Sudan Jails 10 Arabs

For Darfur Offenses

KHARTOUM, Sudan -- A Sudanese court has sentenced 10 Arab militiamen to amputation and six years in jail in the first conviction of Janjaweed militia fighters for looting and killing in the Darfur region.

The ruling came Monday as Amnesty International issued a report saying that Arab militias were gang-raping and abducting girls as young as 8 and women as old as 80, systematically killing, torturing, or using them as sex slaves. The report said the Sudanese government was actively violating its legal obligations to protect civilians.


* VIENNA -- A 27-year-old seminary student has been charged with possession and distribution of child pornography, an Austrian state prosecutor said, as a sex scandal grew at a Roman Catholic seminary west of Vienna.

The state prosecutor, Walter Nemec, said in a statement that the student, whose name was not released, downloaded "numerous" lurid photos from a Web site based in Poland, where he is from.

* BRUSSELS -- The European Commission took the unprecedented step of taking the former French prime minister, Edith Cresson, to the European Court of Justice over alleged abuses when she served on the European Union's executive arm. In the statement, the commission said the allegations "concern cases of favoritism and gross negligence."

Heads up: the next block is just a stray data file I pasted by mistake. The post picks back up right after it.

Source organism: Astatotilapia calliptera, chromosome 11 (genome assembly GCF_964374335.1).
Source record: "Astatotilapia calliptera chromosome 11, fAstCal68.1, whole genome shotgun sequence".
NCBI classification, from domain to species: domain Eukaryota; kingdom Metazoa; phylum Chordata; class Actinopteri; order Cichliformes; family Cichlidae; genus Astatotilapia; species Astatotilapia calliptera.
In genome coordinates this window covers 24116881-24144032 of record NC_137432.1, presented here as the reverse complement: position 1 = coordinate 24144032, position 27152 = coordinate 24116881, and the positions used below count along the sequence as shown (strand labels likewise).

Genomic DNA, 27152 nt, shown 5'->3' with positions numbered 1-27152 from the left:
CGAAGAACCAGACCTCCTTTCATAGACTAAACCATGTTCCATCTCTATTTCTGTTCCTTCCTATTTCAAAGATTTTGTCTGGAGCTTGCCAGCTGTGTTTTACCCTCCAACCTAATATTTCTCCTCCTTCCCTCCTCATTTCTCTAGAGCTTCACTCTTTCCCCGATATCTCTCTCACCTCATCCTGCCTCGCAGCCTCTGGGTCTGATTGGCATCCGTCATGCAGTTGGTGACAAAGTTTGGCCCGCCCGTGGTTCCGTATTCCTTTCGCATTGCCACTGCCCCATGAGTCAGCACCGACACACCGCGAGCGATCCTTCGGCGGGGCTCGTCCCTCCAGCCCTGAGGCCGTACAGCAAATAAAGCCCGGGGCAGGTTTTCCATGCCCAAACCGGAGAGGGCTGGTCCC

The E.U.'s highest court will determine whether Cresson, 70, breached her treaty obligations by hiring a friend as a scientific adviser. It could decide to reduce or strip her of her E.U. pension.


* KANO, Nigeria -- The governor of a heavily Muslim state in Nigeria revoked an 11-month ban on polio vaccinations, saying he was satisfied the U.N.-regulated vaccines were safe despite persistent rumors they are part of a U.S. plot to make girls infertile.

Gov. Ibrahim Shekarau of Kano state called for polio vaccinations to begin as soon as possible, a prospect that U.N. health workers have welcomed to stem a growing outbreak of the potentially crippling disease.


* TEHRAN -- A hard-line prosecutor has ordered Iranian newspapers to censor their coverage of a trial of a secret agent accused of murdering an Iranian Canadian photographer, journalists said. Several reporters said Saeed Mortazavi, a Tehran prosecutor, called their offices and told them to not report on parts of the trial, which ended Sunday.

* BEIRUT -- An explosion in a Hezbollah stronghold in southern Beirut killed a longtime guerrilla who led many operations against Israel. A Hezbollah leader accused Israel or its agents of planting the bomb.


* CHAIMALE, Nepal -- Guerrillas have abducted at least 50 students and a dozen teachers from a school near the Nepali capital to try to force them to back a campaign against the constitutional monarchy, officials said. The rebels dragged the children, between ages 13 and 16, and their teachers at gunpoint from the school in Chaimale village Sunday afternoon, according to a police officer, Deepak Ranjit.

-- From News Services